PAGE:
Some of what Cox says about his notebooks made me think of two archives we have on loan at the museum, the collected ephemera and decision making of two of the men who ran the world’s best record label. There are notebooks in one and scraps of paper that act as leaves of a notebook in the other. These are the locations of the manifesto making, planning, idea conjuring and restlessness that made Factory Records so special. Forty years on, with both men no longer here to talk to, they are revelatory about a time and place, and the men themselves.
I didn’t really know what to expect from this book. It’s hard to pin down, and that’s what I like about it. It captures the spaghettiness of time and the spaghettiness of thought processes. Its coherence is abstract, to borrow a phrase from Cox. He describes the sections as mixtapes, a scramble of subject matter loosely bound. The notes are shot through with the brilliance of Cox’s whimsy, the surreal flights of fancy that permit inanimate objects sentience, the altered consciousness at the heart of a psychedelic mindset. Other notes are records of being present in a moment so that the same moment can be accessed again.
Cox’s observations of other people are wonderful. I particularly enjoyed the description of the man who built a robot based on the Harrier Jump Jet.
Visiting Lacey is like visiting the lair of a lost Doctor Who that never quite made it into space.
The longer pieces, like the entry documenting Cox’s visit to meet robot creator Bruce Lacey, took me back to when I would read Cox’s 21st Century Yokel column in The Guardian. These were the pieces that drew me to his website and his social media, and from thence to his recent books. I loved those columns but, having followed his writing progress in the years since he quit writing for the national press, I can understand why he looks on them as limited. There’s an immediacy in the longer notebook entries that his recent books build on in a way the newspaper columns didn’t.
Cox’s parents are a presence, of course. His dad Mick appears in vignettes where he speaks entirely in capitals, a visual representation of his loudness familiar from 21st Century Yokel and Ring the Hill. His mum Jo is a quieter presence, the observations she shares with her son as precise as those Cox makes. Both Mick and Jo Cox are artists, and Notebook is illustrated with Jo’s linocut prints and Mick’s paintings.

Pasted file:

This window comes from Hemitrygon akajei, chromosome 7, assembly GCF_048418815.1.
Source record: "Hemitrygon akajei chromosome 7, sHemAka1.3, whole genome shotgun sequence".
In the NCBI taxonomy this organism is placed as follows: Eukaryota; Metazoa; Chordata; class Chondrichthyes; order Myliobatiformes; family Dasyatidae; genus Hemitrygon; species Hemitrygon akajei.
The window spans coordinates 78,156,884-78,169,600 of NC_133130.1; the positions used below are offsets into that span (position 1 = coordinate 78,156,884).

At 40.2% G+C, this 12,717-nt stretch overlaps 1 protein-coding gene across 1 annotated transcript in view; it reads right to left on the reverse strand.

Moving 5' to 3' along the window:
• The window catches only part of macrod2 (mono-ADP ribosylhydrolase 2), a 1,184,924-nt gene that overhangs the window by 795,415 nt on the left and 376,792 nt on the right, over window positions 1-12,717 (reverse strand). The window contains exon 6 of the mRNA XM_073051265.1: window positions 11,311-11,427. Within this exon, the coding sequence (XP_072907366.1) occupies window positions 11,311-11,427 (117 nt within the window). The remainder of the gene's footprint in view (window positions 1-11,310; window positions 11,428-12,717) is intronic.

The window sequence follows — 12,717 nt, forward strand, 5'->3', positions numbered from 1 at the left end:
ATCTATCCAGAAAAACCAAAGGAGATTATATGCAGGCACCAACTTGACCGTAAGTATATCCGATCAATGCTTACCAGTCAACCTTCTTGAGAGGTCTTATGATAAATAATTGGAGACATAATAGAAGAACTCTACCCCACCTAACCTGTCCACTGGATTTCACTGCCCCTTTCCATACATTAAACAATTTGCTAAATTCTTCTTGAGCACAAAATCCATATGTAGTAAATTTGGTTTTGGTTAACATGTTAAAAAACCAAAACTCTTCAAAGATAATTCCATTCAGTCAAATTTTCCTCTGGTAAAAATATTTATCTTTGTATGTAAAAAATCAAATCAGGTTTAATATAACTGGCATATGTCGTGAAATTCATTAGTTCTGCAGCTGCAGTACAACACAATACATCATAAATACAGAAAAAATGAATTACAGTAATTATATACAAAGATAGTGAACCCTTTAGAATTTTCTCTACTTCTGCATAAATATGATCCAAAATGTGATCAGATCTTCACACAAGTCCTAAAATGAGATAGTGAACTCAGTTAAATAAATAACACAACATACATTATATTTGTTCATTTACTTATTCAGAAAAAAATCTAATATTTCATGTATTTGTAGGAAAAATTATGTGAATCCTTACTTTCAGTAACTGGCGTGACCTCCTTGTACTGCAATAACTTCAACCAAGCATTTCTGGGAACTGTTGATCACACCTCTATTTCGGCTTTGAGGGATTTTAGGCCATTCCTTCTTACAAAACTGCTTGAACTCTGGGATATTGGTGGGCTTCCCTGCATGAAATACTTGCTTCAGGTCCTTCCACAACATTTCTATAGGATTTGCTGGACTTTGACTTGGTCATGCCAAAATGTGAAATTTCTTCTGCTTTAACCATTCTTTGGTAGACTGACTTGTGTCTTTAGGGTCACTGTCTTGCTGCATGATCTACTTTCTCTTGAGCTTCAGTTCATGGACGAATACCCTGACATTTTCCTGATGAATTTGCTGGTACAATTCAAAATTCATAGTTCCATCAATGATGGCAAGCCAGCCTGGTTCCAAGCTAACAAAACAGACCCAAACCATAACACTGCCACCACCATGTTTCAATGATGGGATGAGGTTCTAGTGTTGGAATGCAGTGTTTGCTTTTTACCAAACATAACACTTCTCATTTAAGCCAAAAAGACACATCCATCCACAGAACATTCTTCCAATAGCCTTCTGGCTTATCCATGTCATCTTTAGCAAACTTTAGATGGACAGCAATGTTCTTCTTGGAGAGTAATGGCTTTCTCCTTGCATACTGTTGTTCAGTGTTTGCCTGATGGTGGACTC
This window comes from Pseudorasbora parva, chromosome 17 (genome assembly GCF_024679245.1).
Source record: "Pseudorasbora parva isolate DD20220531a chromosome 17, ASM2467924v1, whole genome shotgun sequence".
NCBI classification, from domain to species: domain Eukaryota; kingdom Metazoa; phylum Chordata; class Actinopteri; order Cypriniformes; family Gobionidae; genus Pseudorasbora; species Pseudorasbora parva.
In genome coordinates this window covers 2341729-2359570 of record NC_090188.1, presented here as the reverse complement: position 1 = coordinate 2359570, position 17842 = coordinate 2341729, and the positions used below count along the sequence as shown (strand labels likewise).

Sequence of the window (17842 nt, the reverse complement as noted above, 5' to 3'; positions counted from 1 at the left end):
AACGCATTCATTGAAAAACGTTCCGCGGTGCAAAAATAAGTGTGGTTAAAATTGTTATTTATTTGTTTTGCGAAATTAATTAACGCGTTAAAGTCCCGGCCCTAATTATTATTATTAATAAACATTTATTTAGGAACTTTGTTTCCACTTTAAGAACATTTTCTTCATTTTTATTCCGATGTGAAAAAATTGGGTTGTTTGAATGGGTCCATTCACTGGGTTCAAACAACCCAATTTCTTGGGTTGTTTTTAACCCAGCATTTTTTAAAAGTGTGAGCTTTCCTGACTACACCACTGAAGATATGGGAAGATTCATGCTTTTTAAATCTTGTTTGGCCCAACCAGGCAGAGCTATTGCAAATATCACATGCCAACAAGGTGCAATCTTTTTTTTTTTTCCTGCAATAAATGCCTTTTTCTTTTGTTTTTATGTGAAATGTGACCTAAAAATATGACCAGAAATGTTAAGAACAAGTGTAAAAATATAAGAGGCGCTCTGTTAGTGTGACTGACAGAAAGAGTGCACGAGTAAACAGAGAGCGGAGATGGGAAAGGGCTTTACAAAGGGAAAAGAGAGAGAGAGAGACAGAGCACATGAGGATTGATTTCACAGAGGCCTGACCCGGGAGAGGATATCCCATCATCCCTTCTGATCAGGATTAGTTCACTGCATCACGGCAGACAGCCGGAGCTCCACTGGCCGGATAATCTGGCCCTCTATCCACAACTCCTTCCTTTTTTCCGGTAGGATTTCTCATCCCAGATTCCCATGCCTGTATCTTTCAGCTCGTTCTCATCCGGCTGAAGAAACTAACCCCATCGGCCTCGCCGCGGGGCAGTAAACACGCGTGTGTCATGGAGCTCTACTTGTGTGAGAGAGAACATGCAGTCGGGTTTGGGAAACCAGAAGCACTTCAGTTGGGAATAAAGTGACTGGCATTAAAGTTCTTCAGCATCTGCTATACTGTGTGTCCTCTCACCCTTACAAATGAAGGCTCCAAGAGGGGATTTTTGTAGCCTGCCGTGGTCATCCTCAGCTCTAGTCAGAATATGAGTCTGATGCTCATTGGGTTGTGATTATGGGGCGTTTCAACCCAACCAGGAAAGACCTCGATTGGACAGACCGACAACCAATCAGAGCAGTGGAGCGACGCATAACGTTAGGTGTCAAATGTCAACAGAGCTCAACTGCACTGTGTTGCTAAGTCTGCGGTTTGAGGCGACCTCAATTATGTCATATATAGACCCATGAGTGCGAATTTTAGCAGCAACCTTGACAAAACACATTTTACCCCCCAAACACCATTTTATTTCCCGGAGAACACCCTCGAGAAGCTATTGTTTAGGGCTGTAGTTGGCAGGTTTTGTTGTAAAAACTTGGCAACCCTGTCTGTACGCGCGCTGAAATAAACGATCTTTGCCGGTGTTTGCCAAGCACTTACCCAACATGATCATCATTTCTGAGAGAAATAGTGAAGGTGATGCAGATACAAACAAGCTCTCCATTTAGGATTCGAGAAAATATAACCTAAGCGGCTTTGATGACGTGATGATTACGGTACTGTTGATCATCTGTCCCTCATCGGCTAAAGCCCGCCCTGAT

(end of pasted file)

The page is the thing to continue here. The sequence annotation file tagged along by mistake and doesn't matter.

Notebook is also a repository for Cox’s jottings from his time living in Norwich. It seems that this urban sojourn produced material that hasn’t quite slotted in with Cox’s writing trajectory, in relation to his books. I’ve never been to Norwich. I have friends who went to university there, and have worked with people from there, or near there. The only other thing I know about Norwich is that the brutalist university campus that Cox describes so vividly was the inspiration for Lowlands University in A Very Peculiar Practice. I enjoyed the observations in Notebook. They made me think of other small cities and market towns I have visited, like Chester, Newark, Lincoln and Stratford upon Avon.
One of the sections goes into record shops. In one journal entry, he talks about the serenity of idly flipping through records in a rack. It reminded me of the time, around 2003 or 4, when I was flipping through the racks in the HMV on Market Street in Manchester when a downy youth lolled across the racks next to me and sang the final chorus of How Soon Is Now to me. The t.a.T.u. cover version was playing at the time, and he was better. His embarrassed friend dragged him away, saying, “Stop annoying her mate.” It wasn’t annoying though, it was funny.
I could quote extensively from this book, but I don’t want to give the joy of discovering Cox’s way with words away too much. I can’t resist this triplet of sentences, though, about how walking and writing are intertwined for Cox.
I walked to Porlock on the north coast. Stories in my head, my feet writing them. Stories I couldn’t write if I stayed still.
Reading this book felt a bit like a conversation. I found myself, as I do with the audio recordings Cox puts on his website, sound versions of the notes in his journals, agreeing with, being surprised into a different train of thought by, and replying to the things he says. In that sense, it’s very much a friendship book.
You’ll notice that I read it quickly. That’s because it lifted me out of my lockdown funk. I should read more books that do that.
Notebook has just been sent out to pledgers, but will be available for purchase from 18 March 2021 from booksellers and online.